Mansfield Fox

Law student. Yankees fan. Massive fraggle. Just living the American dream.

Tuesday, May 17, 2005

Abortion, the Bible, & the Establishment Clause

Professor Wagner is a much smarter man than I (and has a cooler-looking beard, to boot) but I'm not sure if this argument holds up. He says:
Look, the Death-Left should make up its mind: either the Bible says nothing about abortion, in which case legislating against it has nothing to do with "enforcing Biblical morality," or it does, in which case Christians who favor a liberal abortion regime have some explainin' to do.

On this broadcast, Paul Simmons, of Americans United for the Separation of Church and State, went out of his way to assert that the Bible says nothing about abortion. If he ever got around to explaining how, in that case, the pro-life movement represents an illicit mixing of religion and politics, I sure didn't hear it. I would very much have liked to, and said so more than once.
That seems to assume that everything which is genuinely religious (or, at least, genuinely Christian) has to emerge out of the Bible, and that any beliefs that Christians advocate that can't be traced to the Bible aren't "religious" within the meaning of the Establishment Clause.

That strikes me as wrong. The Bible doesn't specifically say anything about the necessity of abstaining from meat on Fridays during Lent. But if Prof. Wagner and I were to form some kind of hirsute Catholic super-team that pushed through a measure banning the consumption of meat during Lent, that would pretty clearly have Establishment Clause problems. Because, Bible or no, we'd be trying to impose Church rules using the power of the civil law.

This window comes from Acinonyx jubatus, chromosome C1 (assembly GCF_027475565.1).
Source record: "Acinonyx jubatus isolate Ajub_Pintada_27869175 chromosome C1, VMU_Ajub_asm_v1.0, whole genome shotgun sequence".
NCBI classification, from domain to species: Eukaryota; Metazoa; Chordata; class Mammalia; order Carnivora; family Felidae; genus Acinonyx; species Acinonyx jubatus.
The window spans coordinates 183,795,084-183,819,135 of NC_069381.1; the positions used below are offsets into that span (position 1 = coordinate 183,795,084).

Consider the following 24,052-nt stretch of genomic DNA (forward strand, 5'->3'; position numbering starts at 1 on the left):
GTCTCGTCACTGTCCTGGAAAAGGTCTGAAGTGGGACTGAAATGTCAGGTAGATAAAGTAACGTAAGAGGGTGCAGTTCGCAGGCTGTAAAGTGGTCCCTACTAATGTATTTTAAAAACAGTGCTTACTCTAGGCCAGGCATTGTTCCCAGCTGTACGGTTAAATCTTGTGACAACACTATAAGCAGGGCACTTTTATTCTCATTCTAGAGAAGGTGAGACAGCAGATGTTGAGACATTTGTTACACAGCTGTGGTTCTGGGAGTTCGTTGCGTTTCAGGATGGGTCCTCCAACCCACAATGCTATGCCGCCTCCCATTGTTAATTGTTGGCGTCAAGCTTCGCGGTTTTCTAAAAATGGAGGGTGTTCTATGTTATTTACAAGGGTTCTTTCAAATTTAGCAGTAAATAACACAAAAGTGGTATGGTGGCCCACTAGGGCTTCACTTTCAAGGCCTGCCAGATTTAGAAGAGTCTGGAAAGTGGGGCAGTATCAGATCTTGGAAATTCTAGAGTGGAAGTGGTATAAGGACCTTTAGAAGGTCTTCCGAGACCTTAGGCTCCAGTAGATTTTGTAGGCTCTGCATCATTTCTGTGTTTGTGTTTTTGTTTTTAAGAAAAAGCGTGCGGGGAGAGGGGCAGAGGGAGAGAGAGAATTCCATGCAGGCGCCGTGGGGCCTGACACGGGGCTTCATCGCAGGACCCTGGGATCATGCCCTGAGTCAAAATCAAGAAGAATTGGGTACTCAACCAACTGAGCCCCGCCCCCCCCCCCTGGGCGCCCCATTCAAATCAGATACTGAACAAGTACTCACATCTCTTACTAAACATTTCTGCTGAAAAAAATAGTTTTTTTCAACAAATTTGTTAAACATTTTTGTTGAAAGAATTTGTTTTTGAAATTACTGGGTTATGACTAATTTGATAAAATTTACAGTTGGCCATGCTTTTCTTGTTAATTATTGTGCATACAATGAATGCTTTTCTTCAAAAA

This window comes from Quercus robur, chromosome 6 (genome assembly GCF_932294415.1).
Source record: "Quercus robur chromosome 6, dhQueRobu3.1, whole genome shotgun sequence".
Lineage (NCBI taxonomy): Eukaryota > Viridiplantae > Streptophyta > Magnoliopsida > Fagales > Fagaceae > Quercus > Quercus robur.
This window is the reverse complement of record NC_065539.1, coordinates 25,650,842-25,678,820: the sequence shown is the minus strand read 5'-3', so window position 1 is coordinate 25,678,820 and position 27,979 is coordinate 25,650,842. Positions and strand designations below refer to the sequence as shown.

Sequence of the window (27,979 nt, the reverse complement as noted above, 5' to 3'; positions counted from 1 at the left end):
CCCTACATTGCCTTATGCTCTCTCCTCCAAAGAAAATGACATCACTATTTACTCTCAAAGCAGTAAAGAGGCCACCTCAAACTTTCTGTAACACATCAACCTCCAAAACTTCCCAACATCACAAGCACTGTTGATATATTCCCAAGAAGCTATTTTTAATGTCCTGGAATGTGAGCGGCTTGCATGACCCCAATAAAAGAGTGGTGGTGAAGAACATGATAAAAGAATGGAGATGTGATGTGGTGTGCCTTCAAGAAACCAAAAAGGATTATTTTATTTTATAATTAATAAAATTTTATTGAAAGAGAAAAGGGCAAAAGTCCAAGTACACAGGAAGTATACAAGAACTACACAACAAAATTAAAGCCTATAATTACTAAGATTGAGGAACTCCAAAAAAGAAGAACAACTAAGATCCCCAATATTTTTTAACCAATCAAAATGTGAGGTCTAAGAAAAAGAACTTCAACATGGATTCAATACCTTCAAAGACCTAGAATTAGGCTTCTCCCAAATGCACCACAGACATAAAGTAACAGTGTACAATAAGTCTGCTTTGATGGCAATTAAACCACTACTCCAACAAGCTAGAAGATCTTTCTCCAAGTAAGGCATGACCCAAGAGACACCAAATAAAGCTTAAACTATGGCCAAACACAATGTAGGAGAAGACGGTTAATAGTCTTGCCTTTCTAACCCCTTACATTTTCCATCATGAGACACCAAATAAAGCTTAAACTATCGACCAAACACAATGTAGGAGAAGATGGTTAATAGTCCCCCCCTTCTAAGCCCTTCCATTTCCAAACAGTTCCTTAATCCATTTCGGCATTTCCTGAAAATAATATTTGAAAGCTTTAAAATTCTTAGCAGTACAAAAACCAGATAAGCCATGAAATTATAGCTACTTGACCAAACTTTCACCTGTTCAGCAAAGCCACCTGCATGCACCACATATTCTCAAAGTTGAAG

A similar thing is true with regard to abortion. Regardless of whether or not the Bible says anything about the subject, it's undoubtedly the case that the Roman Catholic Church (along with Eastern Orthodoxy, the Southern Baptists, etc) teaches that abortion is wrong, a form of homicide that the state must justly forbid, etc. We argue that our position on this point isn't religious per se, that it's based on a set of embryological facts and philosophical assumptions that you don't have to be a Catholic, or even a theist, to accept. I think that's true, but lots of people would disagree. And I don't think there's anything wrong with them arguing that we're just trying to impose our religion on everyone, since if they were right and we were wrong on the underlying issue, that's precisely what we would be trying to do, even if that wasn't our intent.

Put differently: I imagine that the Professor agrees with me that nothing in the Bible condemns the consumption of alcohol per se. And yet, as I understand it, the Southern Baptists believe it does. Can we not say their belief is non-Biblical while still acknowledging that it's a genuinely religious belief? And when they try to operationalize that belief by setting up a dry county, aren't they mixing religion and politics (even if they're doing so in a way we don't think the Establishment Clause forbids)?

Whether a specific proposal has a scriptural basis and whether enacting it into law violates the Establishment Clause are separate questions addressed to separate constituencies and aren't, in my view, locked in the either/or dynamic that Wagner at least seems to be describing.

That said, congratulations to Professor W on his NPR appearance. And double-congratulations for surviving it.